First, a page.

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Aug 23, 2013

Jon Cooper, Sting Daily –

There was a time, oh, around 13 years ago, when there wasn’t a better freestyle sprinter in the South and possibly in the entire United States, than University of Georgia’s Courtney Shealy.

Be it anywhere from 50 yards to 400 on the NCAA level, Shealy was it (she also was pretty potent in the 100 backstroke). She was as special at 400-meter Free on the Olympic level, earning a pair of gold medals as part of relays on the world’s biggest stage in Sydney, Australia.

Tomorrow night, that swimming phenomenon, who now goes by Courtney Shealy Hart, head coach of Georgia Tech’s Swimming and Diving teams, will take her place among Georgia’s swimming elite when she is inducted into the Georgia Aquatic Hall of Fame at its third Annual Banquet at the Atlanta Athletic Club. The festivities begin at 6:00 p.m.

“It’s a relatively new Hall of Fame, so to be one of the first couple of classes to be inducted is very exciting,” said Hart. “It’s a very big honor and I’m humbled that they thought of me for one of their earlier classes. Obviously, the people that I’m going in with, are very special to me so I’m very much looking forward to [tomorrow night].”

Joining Hart in the Hall’s third class will be her close friend, UGA and USA teammate Kristy Kowal, University of Florida’s David Larson, Paralympian Curtis Lovejoy and Georgia’s Billy Ray Schmidt.

Kowal is especially important.

Hart, and Kowal arrived in Athens together, were four-time All-Americans together and contributed to teams that won back-to-back NCAA Championships (1999, 2000) and four straight SEC titles. They also were part of three SEC Champions in the 400-yard medley relay, and 200-yard freestyle relay, a pair of SEC Champions in the 200-yard medley relay, and one champion in the 400-yard and 800-yard freestyle relay.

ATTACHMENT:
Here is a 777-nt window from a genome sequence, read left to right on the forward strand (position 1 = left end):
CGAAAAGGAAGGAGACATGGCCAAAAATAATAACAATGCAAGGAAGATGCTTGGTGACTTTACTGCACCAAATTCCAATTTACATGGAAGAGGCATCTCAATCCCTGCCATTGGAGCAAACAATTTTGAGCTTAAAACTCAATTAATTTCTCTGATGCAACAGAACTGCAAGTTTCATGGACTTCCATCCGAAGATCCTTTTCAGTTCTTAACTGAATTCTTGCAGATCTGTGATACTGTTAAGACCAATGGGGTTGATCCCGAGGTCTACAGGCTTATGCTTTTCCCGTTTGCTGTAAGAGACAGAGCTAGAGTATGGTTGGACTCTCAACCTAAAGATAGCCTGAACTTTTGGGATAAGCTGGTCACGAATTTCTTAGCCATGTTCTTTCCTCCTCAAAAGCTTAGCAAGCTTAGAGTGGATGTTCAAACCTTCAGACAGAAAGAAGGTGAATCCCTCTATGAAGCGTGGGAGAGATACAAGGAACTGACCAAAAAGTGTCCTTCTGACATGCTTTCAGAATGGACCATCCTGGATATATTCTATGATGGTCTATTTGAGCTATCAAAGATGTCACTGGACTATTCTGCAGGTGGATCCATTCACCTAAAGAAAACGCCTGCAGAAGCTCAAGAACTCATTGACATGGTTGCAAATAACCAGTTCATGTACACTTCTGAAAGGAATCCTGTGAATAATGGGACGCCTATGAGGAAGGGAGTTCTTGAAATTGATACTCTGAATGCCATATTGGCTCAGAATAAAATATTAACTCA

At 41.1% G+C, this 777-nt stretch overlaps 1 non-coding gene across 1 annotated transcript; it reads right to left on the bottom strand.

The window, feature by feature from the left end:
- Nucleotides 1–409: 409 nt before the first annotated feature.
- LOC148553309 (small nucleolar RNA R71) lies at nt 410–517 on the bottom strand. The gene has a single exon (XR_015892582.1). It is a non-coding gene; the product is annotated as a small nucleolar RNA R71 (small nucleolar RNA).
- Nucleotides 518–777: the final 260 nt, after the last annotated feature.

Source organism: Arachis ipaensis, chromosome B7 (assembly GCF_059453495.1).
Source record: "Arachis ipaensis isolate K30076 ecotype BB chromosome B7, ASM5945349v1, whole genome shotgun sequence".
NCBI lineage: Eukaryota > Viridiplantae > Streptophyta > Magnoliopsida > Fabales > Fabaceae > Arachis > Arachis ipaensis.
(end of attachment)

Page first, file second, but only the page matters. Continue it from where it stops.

Away from the pool they were roommates, training together for, then competing in, the 2000 Olympics.

“[Getting inducted with Kowal] means the world to me,” said Hart. “We were at Georgia together, we actually spent eight years together. We were roommates those entire eight years. So it’s a very special day and extra special that I get to share it with Kristy, considering all that we’ve shared in the past.

“She lives in Pennsylvania now so we don’t get to see each other that often,” Hart added. “It’s great when these kinds of events bring us back together to share some time. We’re really excited and I’m going to enjoy the whole weekend.”

Hart rightfully is excited about getting into the Georgia Aquatic Hall of Fame, a nonprofit, with the mission statement “to preserve the history of Aquatics in Georgia and to celebrate Georgians who have excelled in Aquatic sports.” While deserving to be included alongside the first two prestigious classes, which include former Yellow Jacket swimmer and longtime head swimming coach Herb McAuley, and legendary UGA swim coach Jack Bauerle, Hart remains humble.

“Words can’t describe what this sport of swimming has given me so to be recognized for what I was able to do is just amazing,” she said. “People like Jack Bauerle, who was my coach at Georgia for four years and then again through my post-graduate training, helped shape my career and shape my path into coaching, which has led me to Georgia Tech. So it all kind of comes together full-circle, which is pretty cool.”

There really was only one part of her induction that colored her judgement and that she needed to address. Being recognized by the Hall for heroics as a University of Georgia swimmer while currently Georgia Tech’s Swimming and Diving Coach meant being aware of what colors to don. Fortunately, she found a way to skirt the issue.

“I’ll try to remain as neutral as possible,” she said, with a laugh. “It’s funny because that is something that you have to think about a little bit. So I’m going with a deep purple dress and have black as a backup.”

Tomorrow night’s induction will not be the first hall of fame induction for Hart. The Columbia, S.C., native has also been immortalized by her home state’s Athletic Hall of Fame, in 2010, and the University of Georgia Circle of Honor in 2012 — but she expects the ceremony to be as special and unique as the first two.

“They’ve all been very, very special to me,” she said. “It never gets old hat because they all mean different things that are very special to me in different ways. It’s so much fun and they all were in different parts of my life. So to be able to thank everybody who supported me and helped me get to where I am means a lot to me.”

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